How to Become a Data Analyst
Data Analytics explores the methods, processes, algorithms, and systems used to extract knowledge from data. Data analysts are investigators, storytellers, and most importantly, problem solvers who use raw data to draw actionable insights.
As the backbone of any well-informed decision, data has become vital in driving the strategy and future roadmap of many businesses. Statista found that the big data industry is expected to be worth US$49 billion in 2019, and by 2027 is expected to reach US $103 billion worldwide.
As more industries become heavily data-reliant, new opportunities for data science roles have emerged including; data scientists, data analysts, data architects, data engineers, statisticians, and database administrators.
A snapshot of the data analytics industry:
- Over 300,000 people were employed in data analytics in Australia between 2016 – 2017
- Annual forecasted growth in the data industry is expected to be 2.4% YoY by 2022
- 76% of companies expect to invest more in data analytics capabilities over the next two years
- Forecasted average income for a Data Analyst is AU $130,176 by 2022.
How data analytics provides business value
With data becoming the new currency for business decisions and strategic roadmaps, some key benefits of data analytics include:
- Helping businesses define decisions and goals: By dissecting previous performance, businesses can use data to prioritise their goals according to highest importance and optimal results. Rather than making decisions based on gut, data can prove what has worked well within a business and define what future goals they should work towards.
- Adoption of best practices: Applying analytics to the design and control of processes enables businesses to optimise their activities to fulfil customer expectations and achieve operational excellence.
- Test informed decisions: Effective data collection enables businesses to stay competitive by testing and validating informed decisions and anticipating market demand.
- Reduce risk and fraud: Data Analysts are able to identify data patterns that can be used to make frameworks to detect fraud. These alerts help businesses track unusual activity and respond in an appropriate timeframe.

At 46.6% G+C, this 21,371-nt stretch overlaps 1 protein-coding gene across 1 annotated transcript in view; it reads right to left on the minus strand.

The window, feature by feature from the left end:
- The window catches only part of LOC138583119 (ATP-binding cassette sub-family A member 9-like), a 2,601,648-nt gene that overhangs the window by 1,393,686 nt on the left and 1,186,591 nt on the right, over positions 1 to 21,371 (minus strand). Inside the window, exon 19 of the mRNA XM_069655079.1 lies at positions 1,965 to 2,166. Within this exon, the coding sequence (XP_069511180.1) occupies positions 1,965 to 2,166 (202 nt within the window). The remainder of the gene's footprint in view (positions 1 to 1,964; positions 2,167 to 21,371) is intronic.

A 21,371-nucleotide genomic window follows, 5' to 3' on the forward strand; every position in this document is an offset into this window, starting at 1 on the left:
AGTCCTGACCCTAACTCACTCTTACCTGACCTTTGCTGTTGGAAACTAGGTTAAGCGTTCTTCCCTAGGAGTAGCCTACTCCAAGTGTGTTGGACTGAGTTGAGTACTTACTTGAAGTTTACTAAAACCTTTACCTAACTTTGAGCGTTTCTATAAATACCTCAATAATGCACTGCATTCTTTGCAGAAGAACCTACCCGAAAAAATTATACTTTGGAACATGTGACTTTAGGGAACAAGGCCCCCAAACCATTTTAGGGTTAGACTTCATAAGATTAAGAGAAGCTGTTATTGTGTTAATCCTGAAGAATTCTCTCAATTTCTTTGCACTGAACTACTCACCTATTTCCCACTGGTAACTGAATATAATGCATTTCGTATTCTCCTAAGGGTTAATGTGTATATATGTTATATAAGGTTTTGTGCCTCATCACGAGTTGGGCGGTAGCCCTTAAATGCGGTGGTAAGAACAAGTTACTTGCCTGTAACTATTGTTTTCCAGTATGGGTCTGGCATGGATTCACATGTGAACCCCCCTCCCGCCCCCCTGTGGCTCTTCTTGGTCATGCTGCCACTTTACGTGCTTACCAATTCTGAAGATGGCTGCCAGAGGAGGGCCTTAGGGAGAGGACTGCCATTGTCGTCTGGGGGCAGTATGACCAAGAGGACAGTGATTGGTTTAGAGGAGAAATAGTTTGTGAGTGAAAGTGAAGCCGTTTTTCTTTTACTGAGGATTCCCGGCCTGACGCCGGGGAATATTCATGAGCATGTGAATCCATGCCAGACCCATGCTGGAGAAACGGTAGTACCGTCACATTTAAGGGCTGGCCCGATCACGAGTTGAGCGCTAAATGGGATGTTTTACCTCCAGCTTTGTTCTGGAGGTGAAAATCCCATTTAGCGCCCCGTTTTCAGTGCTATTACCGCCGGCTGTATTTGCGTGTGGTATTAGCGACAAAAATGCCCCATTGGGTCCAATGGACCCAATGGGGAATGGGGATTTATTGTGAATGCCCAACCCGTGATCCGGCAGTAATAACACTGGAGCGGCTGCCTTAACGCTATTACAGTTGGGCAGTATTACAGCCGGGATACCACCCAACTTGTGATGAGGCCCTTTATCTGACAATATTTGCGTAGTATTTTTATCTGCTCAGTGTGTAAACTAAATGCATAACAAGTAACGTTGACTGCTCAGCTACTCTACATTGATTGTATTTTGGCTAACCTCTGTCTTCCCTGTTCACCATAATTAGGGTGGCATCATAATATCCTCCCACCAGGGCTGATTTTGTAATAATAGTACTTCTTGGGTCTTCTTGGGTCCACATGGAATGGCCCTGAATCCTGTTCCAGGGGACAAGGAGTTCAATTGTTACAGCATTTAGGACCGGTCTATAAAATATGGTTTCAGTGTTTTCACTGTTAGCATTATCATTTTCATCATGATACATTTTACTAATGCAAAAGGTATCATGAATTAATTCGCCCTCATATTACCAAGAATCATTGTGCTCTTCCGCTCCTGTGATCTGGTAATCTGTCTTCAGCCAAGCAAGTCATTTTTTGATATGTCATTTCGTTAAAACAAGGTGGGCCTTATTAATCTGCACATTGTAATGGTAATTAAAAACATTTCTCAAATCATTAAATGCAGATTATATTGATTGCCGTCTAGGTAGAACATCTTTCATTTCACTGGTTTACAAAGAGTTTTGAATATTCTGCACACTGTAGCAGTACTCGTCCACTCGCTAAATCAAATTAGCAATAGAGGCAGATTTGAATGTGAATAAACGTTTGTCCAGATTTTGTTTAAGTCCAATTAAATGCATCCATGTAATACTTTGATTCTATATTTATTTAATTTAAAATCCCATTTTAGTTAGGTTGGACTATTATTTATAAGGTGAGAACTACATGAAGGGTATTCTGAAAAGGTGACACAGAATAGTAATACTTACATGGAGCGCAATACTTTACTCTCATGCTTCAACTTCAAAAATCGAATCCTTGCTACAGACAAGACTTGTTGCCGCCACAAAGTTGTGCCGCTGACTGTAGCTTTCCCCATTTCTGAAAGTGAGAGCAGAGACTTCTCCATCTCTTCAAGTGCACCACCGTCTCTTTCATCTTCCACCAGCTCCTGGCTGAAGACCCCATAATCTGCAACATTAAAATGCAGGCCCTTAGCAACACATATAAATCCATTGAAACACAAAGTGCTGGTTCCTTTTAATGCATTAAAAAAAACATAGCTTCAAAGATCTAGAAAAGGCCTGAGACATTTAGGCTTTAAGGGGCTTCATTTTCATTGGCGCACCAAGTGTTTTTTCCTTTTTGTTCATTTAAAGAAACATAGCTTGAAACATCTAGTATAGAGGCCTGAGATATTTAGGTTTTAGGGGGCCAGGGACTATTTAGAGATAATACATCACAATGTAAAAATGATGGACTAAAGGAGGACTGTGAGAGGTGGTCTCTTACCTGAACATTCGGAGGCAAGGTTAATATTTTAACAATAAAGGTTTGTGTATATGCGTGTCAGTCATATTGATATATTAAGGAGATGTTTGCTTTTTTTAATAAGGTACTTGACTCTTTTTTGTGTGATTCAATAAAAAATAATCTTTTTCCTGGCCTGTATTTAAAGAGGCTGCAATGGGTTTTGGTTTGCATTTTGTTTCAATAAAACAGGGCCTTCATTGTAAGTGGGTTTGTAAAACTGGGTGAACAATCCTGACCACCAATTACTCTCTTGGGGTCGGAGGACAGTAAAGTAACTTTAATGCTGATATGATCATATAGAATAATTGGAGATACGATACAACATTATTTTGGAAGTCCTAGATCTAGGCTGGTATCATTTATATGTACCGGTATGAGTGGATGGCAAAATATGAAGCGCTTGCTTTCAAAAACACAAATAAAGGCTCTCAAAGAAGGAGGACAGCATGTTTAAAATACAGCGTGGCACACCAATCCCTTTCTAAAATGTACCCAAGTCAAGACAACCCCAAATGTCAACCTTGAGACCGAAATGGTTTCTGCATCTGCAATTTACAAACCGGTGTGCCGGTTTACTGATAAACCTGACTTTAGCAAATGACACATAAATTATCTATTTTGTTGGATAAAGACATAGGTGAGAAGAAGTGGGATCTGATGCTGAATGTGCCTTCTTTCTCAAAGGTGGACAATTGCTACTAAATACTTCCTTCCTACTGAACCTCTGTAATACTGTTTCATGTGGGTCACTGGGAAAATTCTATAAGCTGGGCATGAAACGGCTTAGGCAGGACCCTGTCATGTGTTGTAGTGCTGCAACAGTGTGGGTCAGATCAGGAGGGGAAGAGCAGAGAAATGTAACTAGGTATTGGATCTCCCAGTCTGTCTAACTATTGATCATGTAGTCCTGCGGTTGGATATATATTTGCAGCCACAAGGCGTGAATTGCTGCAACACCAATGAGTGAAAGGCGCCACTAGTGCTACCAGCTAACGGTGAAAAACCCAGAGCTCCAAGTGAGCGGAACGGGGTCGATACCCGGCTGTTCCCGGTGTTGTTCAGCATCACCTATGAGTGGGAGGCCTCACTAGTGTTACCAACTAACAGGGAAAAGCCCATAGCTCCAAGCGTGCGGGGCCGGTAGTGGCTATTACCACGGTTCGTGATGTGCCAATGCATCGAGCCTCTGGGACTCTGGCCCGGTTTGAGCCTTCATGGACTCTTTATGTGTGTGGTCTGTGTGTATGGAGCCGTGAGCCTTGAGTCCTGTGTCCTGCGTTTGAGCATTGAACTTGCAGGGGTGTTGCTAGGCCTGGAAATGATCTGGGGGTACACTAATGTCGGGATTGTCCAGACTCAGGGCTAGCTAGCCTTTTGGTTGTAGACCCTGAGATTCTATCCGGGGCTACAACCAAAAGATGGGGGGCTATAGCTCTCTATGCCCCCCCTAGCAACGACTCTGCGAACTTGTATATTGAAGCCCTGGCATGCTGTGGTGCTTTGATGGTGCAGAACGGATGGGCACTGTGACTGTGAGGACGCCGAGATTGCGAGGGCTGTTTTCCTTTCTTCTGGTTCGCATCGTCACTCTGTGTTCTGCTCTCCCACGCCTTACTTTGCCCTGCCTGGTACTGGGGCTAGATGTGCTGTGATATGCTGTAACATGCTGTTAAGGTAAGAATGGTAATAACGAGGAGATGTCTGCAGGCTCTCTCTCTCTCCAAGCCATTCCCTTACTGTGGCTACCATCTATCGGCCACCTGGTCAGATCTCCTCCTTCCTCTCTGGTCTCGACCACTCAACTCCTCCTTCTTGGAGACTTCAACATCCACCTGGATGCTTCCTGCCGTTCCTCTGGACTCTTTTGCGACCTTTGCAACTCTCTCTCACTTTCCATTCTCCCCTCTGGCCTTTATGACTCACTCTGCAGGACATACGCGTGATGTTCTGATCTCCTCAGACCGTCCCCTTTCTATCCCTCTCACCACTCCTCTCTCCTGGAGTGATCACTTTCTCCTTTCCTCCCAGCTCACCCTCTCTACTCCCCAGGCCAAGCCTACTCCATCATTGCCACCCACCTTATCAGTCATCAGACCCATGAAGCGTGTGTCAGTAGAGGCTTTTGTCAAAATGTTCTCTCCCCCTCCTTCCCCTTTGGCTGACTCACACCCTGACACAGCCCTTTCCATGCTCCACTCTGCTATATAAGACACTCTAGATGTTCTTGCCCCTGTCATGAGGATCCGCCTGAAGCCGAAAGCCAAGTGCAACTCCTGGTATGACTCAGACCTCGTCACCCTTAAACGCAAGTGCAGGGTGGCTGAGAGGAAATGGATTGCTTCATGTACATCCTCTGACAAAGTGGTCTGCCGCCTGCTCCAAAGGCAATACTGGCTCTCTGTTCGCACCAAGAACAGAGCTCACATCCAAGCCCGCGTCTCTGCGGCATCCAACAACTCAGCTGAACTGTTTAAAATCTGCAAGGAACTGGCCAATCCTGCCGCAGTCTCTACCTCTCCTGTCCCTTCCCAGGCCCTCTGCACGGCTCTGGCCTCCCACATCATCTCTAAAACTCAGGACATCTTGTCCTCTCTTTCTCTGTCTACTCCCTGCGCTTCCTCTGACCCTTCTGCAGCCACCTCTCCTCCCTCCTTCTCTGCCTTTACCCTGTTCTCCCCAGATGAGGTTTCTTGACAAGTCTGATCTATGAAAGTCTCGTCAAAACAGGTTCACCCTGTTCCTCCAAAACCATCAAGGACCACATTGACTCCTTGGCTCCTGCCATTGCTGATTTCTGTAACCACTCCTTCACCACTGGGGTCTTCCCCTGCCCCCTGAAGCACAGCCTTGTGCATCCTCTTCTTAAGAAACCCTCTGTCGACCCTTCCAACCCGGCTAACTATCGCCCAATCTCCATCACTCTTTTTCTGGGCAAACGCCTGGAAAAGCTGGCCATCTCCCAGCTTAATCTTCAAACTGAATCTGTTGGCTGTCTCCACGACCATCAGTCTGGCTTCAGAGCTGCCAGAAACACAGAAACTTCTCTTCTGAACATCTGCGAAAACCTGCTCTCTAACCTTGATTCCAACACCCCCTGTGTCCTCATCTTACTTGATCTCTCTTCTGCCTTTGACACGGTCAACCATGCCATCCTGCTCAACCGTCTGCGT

- Deliver personalised experiences: By using data to tell stories, Data Analysts are able to empower sales and marketing teams to better understand their audience. With increased knowledge of buyer behaviour and motivations, organisations are then able to make personalised, well-informed solutions.
Key attributes of a Data Analyst
According to LinkedIn, data mining and statistical analysis were the second most in-demand skills requested by employers, with the most number of job openings, listed in 2016.
As the main driver of strategic business decisions and high industry demand, here are some key attributes of a successful Data Analyst:
- Critical thinking: Before developing any hard skills such as programming, it is vital that a data analyst adopts a critical thinking mindset. To ensure useful insights can be drawn it is necessary that a data analyst has the ability to ask the correct questions in the first place. The role of the analyst is to then uncover and synthesise connections, make sense of the information connected, and present their findings in an easily digestible manner.
- Understanding the data lifecycle: Familiarity or knowledge of the acquisition, management and pre-processing of data, as well as mathematical and statistical analysis, reporting and decision making is extremely useful. It allows a Data Analyst to interpret data and present it in a meaningful way that can be used to support business decisions.